# 'n_replicates': 0,
#                 ^

Printing the entire line is context. The caret pointer does not actually contain any additional information; it is just "Line 10, character 17" in graphical form, but marrying the location to the context can be convenient to the user.

In an API that takes a large object as input, context is the particular piece that failed validation. For example, an API that took a list of model names to simulate would be painful to debug if the error message was just "Model not found" rather than this:

    "location": ["models", 5],
    "type": "model_not_found",
    "message": "Model 'mouse_pk' not found"

Expected and actual

If most projects were to list out the important attributes of an error message, I would suspect that they would not mention "expected" and "actual" and, instead, say something about "message" or "description". In fact, this is the main motivation of this post. What was expected and what was actually received is important information that is often missing from error messages today. Take the IndexError from Python 3.10:

def main():
  a = [1,2,3]
  i = 3


# python
# Traceback (most recent call last):
#   File "/home/david/", line 6, in <module>
#     main()
#   File "/home/david/", line 4, in main
#     a[i]
# IndexError: list index out of range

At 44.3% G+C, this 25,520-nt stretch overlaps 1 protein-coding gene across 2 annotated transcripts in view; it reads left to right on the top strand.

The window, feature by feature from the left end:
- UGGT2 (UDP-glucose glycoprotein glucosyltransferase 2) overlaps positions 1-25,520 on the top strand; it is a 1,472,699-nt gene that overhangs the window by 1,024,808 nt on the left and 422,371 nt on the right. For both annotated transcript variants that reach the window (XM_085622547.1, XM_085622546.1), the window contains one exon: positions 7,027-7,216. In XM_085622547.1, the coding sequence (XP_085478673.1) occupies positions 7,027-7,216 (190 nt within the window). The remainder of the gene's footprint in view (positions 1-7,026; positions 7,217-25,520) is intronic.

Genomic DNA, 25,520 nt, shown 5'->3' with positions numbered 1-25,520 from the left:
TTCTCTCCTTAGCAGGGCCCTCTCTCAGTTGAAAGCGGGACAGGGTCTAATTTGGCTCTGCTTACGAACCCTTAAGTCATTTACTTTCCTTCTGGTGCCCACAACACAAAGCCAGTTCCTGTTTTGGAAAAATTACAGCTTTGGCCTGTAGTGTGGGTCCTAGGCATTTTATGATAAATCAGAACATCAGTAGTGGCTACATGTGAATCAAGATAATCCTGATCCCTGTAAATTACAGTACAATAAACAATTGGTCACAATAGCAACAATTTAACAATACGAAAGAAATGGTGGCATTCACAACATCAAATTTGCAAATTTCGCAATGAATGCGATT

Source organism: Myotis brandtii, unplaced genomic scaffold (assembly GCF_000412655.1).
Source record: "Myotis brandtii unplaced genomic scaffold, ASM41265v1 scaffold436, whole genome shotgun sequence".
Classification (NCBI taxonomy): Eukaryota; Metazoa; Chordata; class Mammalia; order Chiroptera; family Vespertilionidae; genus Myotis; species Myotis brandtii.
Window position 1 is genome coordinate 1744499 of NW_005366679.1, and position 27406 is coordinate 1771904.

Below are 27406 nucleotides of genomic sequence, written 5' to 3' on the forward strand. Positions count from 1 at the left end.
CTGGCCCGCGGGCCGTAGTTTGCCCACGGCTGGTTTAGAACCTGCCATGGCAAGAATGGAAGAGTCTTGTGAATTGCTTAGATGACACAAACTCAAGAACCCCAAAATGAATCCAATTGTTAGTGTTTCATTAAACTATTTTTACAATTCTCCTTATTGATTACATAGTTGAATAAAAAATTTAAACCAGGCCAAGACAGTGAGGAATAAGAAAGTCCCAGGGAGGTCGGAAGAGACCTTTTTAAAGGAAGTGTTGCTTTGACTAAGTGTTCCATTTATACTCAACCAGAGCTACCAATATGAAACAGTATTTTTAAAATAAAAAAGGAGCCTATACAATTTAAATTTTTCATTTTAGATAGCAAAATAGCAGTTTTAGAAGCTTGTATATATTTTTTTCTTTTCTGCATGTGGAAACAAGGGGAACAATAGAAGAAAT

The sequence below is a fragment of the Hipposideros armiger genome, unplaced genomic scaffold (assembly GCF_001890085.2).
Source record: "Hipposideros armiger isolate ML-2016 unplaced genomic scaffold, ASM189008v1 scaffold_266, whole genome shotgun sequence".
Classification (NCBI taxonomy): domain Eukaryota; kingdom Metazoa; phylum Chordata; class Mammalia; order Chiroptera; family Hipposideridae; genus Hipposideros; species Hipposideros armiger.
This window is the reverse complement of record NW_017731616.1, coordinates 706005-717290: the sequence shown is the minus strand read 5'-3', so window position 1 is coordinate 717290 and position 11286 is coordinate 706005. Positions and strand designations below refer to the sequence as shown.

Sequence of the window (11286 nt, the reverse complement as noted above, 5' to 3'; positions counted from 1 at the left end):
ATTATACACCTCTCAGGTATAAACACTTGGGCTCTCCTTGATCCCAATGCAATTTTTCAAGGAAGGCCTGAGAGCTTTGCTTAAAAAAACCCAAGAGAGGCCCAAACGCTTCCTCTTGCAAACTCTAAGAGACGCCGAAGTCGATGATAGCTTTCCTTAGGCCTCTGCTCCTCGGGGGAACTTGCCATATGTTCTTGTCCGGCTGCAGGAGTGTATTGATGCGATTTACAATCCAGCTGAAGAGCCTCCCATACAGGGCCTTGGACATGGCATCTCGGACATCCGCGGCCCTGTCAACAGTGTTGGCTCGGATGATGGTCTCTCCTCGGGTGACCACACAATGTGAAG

This error has a great ID, passable location information, and decent context. What is wrong with it is the message "list index out of range". This is a very common message format—fact about what went wrong—and I hate it. What is the legal range? What was the illegal value? No idea; power up your debugger.

A better error message would be:

# IndexError
# Expected: Integer between -3 and 2
# Actual: 3

I am unsure if this multiline style should be the standard. It is definitely different from what people are used to. A more standard message that conveys the same information would be "Expected an integer between -3 and 2, but received 3". A standard style would make it easier to read error messages in the same way that having an error ID makes them easier to read. Interestingly, providing the wrong type to an indexing operation in Python does follow the expected/actual pattern.